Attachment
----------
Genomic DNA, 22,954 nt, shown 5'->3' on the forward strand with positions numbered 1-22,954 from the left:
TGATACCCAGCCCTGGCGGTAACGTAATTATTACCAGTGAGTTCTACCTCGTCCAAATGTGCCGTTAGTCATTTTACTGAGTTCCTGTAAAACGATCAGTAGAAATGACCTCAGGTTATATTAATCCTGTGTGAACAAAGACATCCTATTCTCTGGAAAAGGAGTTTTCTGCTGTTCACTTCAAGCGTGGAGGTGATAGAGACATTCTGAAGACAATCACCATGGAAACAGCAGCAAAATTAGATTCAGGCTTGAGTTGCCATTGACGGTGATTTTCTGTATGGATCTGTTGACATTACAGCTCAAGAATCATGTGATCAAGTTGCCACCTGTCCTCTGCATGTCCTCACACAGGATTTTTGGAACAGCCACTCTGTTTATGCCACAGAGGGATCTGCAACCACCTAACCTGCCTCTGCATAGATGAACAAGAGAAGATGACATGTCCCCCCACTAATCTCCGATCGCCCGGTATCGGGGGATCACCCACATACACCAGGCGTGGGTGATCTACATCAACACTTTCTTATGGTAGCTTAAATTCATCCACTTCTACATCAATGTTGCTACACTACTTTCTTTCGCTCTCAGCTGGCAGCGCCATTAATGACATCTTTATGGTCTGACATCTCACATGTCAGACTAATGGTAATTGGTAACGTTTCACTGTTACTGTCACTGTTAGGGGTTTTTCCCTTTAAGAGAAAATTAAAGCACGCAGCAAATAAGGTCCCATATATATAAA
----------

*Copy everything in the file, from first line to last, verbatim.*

Genomic DNA, 22,954 nt, shown 5'->3' on the forward strand with positions numbered 1-22,954 from the left:
TGATACCCAGCCCTGGCGGTAACGTAATTATTACCAGTGAGTTCTACCTCGTCCAAATGTGCCGTTAGTCATTTTACTGAGTTCCTGTAAAACGATCAGTAGAAATGACCTCAGGTTATATTAATCCTGTGTGAACAAAGACATCCTATTCTCTGGAAAAGGAGTTTTCTGCTGTTCACTTCAAGCGTGGAGGTGATAGAGACATTCTGAAGACAATCACCATGGAAACAGCAGCAAAATTAGATTCAGGCTTGAGTTGCCATTGACGGTGATTTTCTGTATGGATCTGTTGACATTACAGCTCAAGAATCATGTGATCAAGTTGCCACCTGTCCTCTGCATGTCCTCACACAGGATTTTTGGAACAGCCACTCTGTTTATGCCACAGAGGGATCTGCAACCACCTAACCTGCCTCTGCATAGATGAACAAGAGAAGATGACATGTCCCCCCACTAATCTCCGATCGCCCGGTATCGGGGGATCACCCACATACACCAGGCGTGGGTGATCTACATCAACACTTTCTTATGGTAGCTTAAATTCATCCACTTCTACATCAATGTTGCTACACTACTTTCTTTCGCTCTCAGCTGGCAGCGCCATTAATGACATCTTTATGGTCTGACATCTCACATGTCAGACTAATGGTAATTGGTAACGTTTCACTGTTACTGTCACTGTTAGGGGTTTTTCCCTTTAAGAGAAAATTAAAGCACGCAGCAAATAAGGTCCCATATATATAAA